This superb piece is emblematic of Kyoto ceramics from the Edo period (17th to 19th century).
It is a “Kyō Yaki” bowl, a style of ceramics born in the heart of Japan’s imperial capital, where the best potters and most precious materials were to be found. That’s why the pieces created in this style are so fine, with elegant hand-painted motifs and often enhanced with pure gold details.
Kyō Yaki ceramics are inextricably linked with the rise of tea culture in Japan: artists vied with each other in creativity to decorate the bowls (chawan) then used in the tea ceremony. This refined chawan, 11 cm in diameter and 6 cm high, is a fine example.
Kyō Yaki chawan and their graceful motifs are particularly sought-after by enthusiasts past and present. Whether to contemplate them, use them again as part of a tea ceremony, or use them to enjoy any other type of beverage: indeed, kintsugi is the only restoration technique compatible with food use.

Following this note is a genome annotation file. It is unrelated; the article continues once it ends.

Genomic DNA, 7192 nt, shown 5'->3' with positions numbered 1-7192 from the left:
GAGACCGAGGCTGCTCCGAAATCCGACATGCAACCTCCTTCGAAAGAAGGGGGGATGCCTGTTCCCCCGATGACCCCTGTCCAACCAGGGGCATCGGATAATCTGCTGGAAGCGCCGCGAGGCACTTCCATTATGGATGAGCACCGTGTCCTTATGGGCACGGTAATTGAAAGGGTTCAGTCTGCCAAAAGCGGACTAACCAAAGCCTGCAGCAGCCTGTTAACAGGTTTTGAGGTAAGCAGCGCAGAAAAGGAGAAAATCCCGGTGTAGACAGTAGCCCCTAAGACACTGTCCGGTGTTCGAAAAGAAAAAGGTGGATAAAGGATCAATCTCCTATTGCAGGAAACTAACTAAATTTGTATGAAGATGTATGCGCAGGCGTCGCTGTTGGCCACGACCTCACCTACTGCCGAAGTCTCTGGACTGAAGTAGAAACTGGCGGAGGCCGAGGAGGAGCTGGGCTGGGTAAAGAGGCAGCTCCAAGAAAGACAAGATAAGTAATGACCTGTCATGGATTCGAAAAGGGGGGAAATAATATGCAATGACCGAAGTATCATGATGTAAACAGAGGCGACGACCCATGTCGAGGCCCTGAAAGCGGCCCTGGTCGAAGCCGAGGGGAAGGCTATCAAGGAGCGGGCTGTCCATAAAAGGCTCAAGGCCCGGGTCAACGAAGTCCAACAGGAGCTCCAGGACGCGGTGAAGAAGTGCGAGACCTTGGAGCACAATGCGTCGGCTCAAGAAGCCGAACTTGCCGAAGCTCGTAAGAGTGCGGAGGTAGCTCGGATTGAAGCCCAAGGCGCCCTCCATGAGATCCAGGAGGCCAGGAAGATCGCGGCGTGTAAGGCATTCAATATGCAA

This unique, hand-painted piece is magnified by a 24-carat gold kintsugi restoration.
I particularly like the iris decoration on this bowl. In Japanese art, the iris is often associated with spring. These plant motifs are very common in the Japanese tea ceremony, which adapts to the changing seasons. That’s why the objects used to make tea are often adorned with characteristic plants to allude to the current season, as is the case with this chawan.